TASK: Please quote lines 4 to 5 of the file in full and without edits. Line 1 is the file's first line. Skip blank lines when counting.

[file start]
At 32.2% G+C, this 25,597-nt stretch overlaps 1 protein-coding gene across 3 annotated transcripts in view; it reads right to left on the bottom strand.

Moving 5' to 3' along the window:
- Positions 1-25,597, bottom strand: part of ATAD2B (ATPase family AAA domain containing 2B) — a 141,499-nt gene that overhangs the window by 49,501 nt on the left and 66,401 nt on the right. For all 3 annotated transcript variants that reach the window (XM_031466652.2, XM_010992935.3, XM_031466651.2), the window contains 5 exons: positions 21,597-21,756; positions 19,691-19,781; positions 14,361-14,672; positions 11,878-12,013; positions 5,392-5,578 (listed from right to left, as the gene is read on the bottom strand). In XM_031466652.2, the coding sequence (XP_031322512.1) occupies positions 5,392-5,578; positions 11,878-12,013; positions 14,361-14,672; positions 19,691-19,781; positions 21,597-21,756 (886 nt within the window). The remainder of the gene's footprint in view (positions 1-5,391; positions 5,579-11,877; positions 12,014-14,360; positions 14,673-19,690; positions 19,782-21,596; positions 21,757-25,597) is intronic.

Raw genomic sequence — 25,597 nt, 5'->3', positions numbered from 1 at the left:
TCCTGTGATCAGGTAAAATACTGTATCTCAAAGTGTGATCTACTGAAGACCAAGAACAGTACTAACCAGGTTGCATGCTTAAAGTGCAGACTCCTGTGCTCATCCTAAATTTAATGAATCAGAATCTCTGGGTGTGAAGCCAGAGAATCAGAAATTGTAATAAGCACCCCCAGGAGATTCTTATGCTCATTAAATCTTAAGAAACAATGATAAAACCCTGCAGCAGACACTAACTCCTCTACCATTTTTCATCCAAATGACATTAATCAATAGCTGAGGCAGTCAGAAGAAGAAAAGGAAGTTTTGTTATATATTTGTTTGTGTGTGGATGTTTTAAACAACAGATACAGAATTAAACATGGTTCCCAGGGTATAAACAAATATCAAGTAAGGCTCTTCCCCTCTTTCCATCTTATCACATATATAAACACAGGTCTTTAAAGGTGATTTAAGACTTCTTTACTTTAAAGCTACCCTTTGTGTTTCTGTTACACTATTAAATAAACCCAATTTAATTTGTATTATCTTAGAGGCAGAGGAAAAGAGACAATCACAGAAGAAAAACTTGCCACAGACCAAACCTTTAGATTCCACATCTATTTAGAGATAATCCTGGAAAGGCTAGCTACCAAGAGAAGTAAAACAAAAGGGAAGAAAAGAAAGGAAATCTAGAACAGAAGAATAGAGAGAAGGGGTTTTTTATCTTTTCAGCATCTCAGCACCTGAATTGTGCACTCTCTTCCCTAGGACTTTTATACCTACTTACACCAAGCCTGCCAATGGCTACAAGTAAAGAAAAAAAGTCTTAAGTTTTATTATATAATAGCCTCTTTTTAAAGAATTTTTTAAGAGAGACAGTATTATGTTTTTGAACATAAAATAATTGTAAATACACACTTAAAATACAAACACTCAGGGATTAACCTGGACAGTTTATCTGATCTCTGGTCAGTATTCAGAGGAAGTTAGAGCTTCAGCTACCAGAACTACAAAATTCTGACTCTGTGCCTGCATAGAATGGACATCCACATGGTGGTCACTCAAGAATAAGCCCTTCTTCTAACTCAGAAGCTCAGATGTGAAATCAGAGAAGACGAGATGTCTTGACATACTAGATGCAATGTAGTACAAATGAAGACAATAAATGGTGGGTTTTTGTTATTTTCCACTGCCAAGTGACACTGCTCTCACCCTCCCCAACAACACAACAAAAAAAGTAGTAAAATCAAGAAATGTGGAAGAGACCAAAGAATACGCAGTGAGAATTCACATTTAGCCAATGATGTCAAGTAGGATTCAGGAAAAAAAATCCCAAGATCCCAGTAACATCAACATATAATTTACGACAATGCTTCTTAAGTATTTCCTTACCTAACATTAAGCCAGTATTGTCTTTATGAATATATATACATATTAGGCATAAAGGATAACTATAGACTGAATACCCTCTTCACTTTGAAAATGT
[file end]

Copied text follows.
Raw genomic sequence — 25,597 nt, 5'->3', positions numbered from 1 at the left:
TCCTGTGATCAGGTAAAATACTGTATCTCAAAGTGTGATCTACTGAAGACCAAGAACAGTACTAACCAGGTTGCATGCTTAAAGTGCAGACTCCTGTGCTCATCCTAAATTTAATGAATCAGAATCTCTGGGTGTGAAGCCAGAGAATCAGAAATTGTAATAAGCACCCCCAGGAGATTCTTATGCTCATTAAATCTTAAGAAACAATGATAAAACCCTGCAGCAGACACTAACTCCTCTACCATTTTTCATCCAAATGACATTAATCAATAGCTGAGGCAGTCAGAAGAAGAAAAGGAAGTTTTGTTATATATTTGTTTGTGTGTGGATGTTTTAAACAACAGATACAGAATTAAACATGGTTCCCAGGGTATAAACAAATATCAAGTAAGGCTCTTCCCCTCTTTCCATCTTATCACATATATAAACACAGGTCTTTAAAGGTGATTTAAGACTTCTTTACTTTAAAGCTACCCTTTGTGTTTCTGTTACACTATTAAATAAACCCAATTTAATTTGTATTATCTTAGAGGCAGAGGAAAAGAGACAATCACAGAAGAAAAACTTGCCACAGACCAAACCTTTAGATTCCACATCTATTTAGAGATAATCCTGGAAAGGCTAGCTACCAAGAGAAGTAAAACAAAAGGGAAGAAAAGAAAGGAAATCTAGAACAGAAGAATAGAGAGAAGGGGTTTTTTATCTTTTCAGCATCTCAGCACCTGAATTGTGCACTCTCTTCCCTAGGACTTTTATACCTACTTACACCAAGCCTGCCAATGGCTACAAGTAAAGAAAAAAAGTCTTAAGTTTTATTATATAATAGCCTCTTTTTAAAGAATTTTTTAAGAGAGACAGTATTATGTTTTTGAACATAAAATAATTGTAAATACACACTTAAAATACAAACACTCAGGGATTAACCTGGACAGTTTATCTGATCTCTGGTCAGTATTCAGAGGAAGTTAGAGCTTCAGCTACCAGAACTACAAAATTCTGACTCTGTGCCTGCATAGAATGGACATCCACATGGTGGTCACTCAAGAATAAGCCCTTCTTCTAACTCAGAAGCTCAGATGTGAAATCAGAGAAGACGAGATGTCTTGACATACTAGATGCAATGTAGTACAAATGAAGACAATAAATGGTGGGTTTTTGTTATTTTCCACTGCCAAGTGACACTGCTCTCACCCTCCCCAACAACACAACAAAAAAAGTAGTAAAATCAAGAAATGTGGAAGAGACCAAAGAATACGCAGTGAGAATTCACATTTAGCCAATGATGTCAAGTAGGATTCAGGAAAAAAAATCCCAAGATCCCAGTAACATCAACATATAATTTACGACAATGCTTCTTAAGTATTTCCTTACCTAACATTAAGCCAGTATTGTCTTTATGAATATATATACATATTAGGCATAAAGGATAACTATAGACTGAATACCCTCTTCACTTTGAAAATGT